Exploring the history of Phoenix, Arizona, just for fun. Advertising-free, supported by my patrons on Patreon. Thank you!

Visiting Sunnyslope, Arizona in the 1950s

Walk with me. Today we're going to Sunnyslope, Arizona, which is a neighborhood a few miles north of downtown Phoenix, along the southern slopes of the Phoenix Mountains. It's the 1950s.

As a child of the 1970s myself, I know all about the fifties. At least I think I do. Everything was clean, everything was perfect, things only cost a nickel. Everyone had a brand new house, and great big brand new cars. And it's mostly true. The 1950s were a time of tremendous prosperity for the United States. My dad, by the way, was a classic example of that prosperity. He fought in World War II, came back home to the GI Bill, got a business degree, and raised a family. When I think of the 1950s I think of my parents, but that's not what everyone did.

Now calm down here, I'm not saying that "everything you knew is wrong" - I'm just saying that there's more to the story. Let's walk down Hatcher and go to the Dunk 'N' Draw. We're teenagers in Sunnyslope, Arizona. Yes, of course you're wearing a Poodle Skirt and I have my hair slicked back in a ducktail. Excuse me for a minute, I need to run a comb through my hair, so I'm looking at my refection in a store window. But that's not all I'm looking for. I'm a Juvenile Delinquent. I'm watching out for my Truant Officer, and also the Sheriff.

No, of course I'm not saying that all of the teenagers in Sunnyslope in the 1950s were like that, but it's something to keep in mind when we think about how everything used to be "nice". It depends on what you define as nice. Please allow me to explain.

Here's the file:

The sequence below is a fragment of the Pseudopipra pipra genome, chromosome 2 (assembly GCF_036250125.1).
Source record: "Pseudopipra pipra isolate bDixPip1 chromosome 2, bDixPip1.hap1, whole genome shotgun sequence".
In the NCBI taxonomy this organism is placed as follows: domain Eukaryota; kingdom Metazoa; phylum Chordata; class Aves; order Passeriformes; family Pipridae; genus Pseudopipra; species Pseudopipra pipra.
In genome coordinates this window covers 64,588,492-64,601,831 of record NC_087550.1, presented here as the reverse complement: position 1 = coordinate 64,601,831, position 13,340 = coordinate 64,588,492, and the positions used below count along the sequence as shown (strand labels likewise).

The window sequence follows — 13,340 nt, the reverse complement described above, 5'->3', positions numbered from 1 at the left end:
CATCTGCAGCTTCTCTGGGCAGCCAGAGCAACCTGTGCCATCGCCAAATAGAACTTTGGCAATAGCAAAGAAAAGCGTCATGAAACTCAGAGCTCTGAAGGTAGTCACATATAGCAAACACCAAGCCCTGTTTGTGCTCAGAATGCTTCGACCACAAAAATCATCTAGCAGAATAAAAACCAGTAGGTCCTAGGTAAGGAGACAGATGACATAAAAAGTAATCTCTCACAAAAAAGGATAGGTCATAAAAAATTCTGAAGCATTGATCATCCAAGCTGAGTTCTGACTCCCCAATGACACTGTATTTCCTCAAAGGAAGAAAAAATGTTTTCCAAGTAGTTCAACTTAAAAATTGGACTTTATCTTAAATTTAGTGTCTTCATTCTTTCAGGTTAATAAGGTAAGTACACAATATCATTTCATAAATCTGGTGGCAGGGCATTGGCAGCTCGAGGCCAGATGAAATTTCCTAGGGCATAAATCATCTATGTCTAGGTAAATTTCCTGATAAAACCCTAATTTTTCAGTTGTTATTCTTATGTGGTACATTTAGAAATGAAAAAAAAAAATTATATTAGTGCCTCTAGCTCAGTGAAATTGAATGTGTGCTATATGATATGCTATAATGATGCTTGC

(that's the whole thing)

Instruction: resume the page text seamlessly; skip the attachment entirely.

No, I've never lived in Sunnyslope, but I've lived in similar neighborhoods, in California, and in Tempe. And these weren't the kind of "nice" neighborhoods that usually spring to mind, with manicured lawns, and gates, and brand new cars. These were places where people who didn't have a lot of money felt at home, and were welcome. These were neighborhood, or "hoods". The people who lived there were at home, and were called Home Boys and Home Girls. And yes, there were criminals, and thieves, and people who drank a lot of alcohol, and took drugs. That sort of thing goes along with that type of neighborhood.

So today I'm thinking about the history of Sunnsylope. It began as just a place out in the desert where people who had tuberculosis could go, and maybe live in tents. It was the kind of place that John Steinbeck describes in Cannery Row, a place of of saints and sinners, and they're both the same.

Yikes! It's the Sheriff! Let's go into the Dip 'N' Draw and I'll buy you a malted! Can you lend me a nickel?

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  1. I like the "Sipper Club" ad on your blog today, but I am compelled to correct some of the misstatements in the text. Sunnyslope did not begin "as just a place...where people with tuberculosis would go." It started as a small subdivision in 1911 and home of the Phoenix Country Club in 1912. Tuberculars, mostly WWI vets, did not arrive in significant numbers until a decade later. I didn't live here in the 1950s either when the high school opened, the medical campus largely funded by John C. and Helen C. Lincoln was taking shape, and, contrary to your assertion, Upshaw and others were building affordable single family home "nice" neighborhoods. Your implication that Sunnyslope in the 1950s was composed of "that type of neighborhood" with "criminals, and thieves, and people who drank a lot of alcohol and took a lot of drugs" is an uninformed and irresponsible assertion. Shame on you, Brad. Ed Dobbins, Vice-President, Sunnyslope Historical Society

  2. Hi Ed - I'm sorry that you misinterpreted what I said. And yes, Sunnyslope was a place of compassion, and it still is. http://www.historyadventuring.com/2015/05/sunnyslope-place-of-compassion.html